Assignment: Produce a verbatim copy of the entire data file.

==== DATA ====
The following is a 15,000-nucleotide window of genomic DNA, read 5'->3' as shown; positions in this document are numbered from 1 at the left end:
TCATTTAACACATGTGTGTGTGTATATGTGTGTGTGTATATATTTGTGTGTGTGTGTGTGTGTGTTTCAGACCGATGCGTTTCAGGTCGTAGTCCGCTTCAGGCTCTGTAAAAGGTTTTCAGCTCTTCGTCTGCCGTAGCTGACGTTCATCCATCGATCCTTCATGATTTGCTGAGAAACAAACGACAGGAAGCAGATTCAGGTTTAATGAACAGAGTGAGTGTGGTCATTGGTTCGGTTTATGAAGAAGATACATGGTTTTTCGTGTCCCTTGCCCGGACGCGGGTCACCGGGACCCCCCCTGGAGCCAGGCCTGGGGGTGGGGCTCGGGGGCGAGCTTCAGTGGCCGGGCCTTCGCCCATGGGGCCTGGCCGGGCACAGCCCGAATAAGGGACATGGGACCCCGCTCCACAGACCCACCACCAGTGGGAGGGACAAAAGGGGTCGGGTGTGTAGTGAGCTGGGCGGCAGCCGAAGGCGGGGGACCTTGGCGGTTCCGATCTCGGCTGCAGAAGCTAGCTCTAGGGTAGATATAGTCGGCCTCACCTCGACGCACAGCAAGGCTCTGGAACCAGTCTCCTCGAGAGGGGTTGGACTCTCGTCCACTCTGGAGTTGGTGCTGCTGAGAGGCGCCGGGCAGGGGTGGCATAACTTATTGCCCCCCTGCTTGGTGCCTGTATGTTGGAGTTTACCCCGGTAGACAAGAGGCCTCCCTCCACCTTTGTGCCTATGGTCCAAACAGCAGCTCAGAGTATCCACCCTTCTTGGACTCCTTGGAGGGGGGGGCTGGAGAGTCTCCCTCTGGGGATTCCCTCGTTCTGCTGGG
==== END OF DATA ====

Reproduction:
The following is a 15,000-nucleotide window of genomic DNA, read 5'->3' as shown; positions in this document are numbered from 1 at the left end:
TCATTTAACACATGTGTGTGTGTATATGTGTGTGTGTATATATTTGTGTGTGTGTGTGTGTGTGTTTCAGACCGATGCGTTTCAGGTCGTAGTCCGCTTCAGGCTCTGTAAAAGGTTTTCAGCTCTTCGTCTGCCGTAGCTGACGTTCATCCATCGATCCTTCATGATTTGCTGAGAAACAAACGACAGGAAGCAGATTCAGGTTTAATGAACAGAGTGAGTGTGGTCATTGGTTCGGTTTATGAAGAAGATACATGGTTTTTCGTGTCCCTTGCCCGGACGCGGGTCACCGGGACCCCCCCTGGAGCCAGGCCTGGGGGTGGGGCTCGGGGGCGAGCTTCAGTGGCCGGGCCTTCGCCCATGGGGCCTGGCCGGGCACAGCCCGAATAAGGGACATGGGACCCCGCTCCACAGACCCACCACCAGTGGGAGGGACAAAAGGGGTCGGGTGTGTAGTGAGCTGGGCGGCAGCCGAAGGCGGGGGACCTTGGCGGTTCCGATCTCGGCTGCAGAAGCTAGCTCTAGGGTAGATATAGTCGGCCTCACCTCGACGCACAGCAAGGCTCTGGAACCAGTCTCCTCGAGAGGGGTTGGACTCTCGTCCACTCTGGAGTTGGTGCTGCTGAGAGGCGCCGGGCAGGGGTGGCATAACTTATTGCCCCCCTGCTTGGTGCCTGTATGTTGGAGTTTACCCCGGTAGACAAGAGGCCTCCCTCCACCTTTGTGCCTATGGTCCAAACAGCAGCTCAGAGTATCCACCCTTCTTGGACTCCTTGGAGGGGGGGGCTGGAGAGTCTCCCTCTGGGGATTCCCTCGTTCTGCTGGG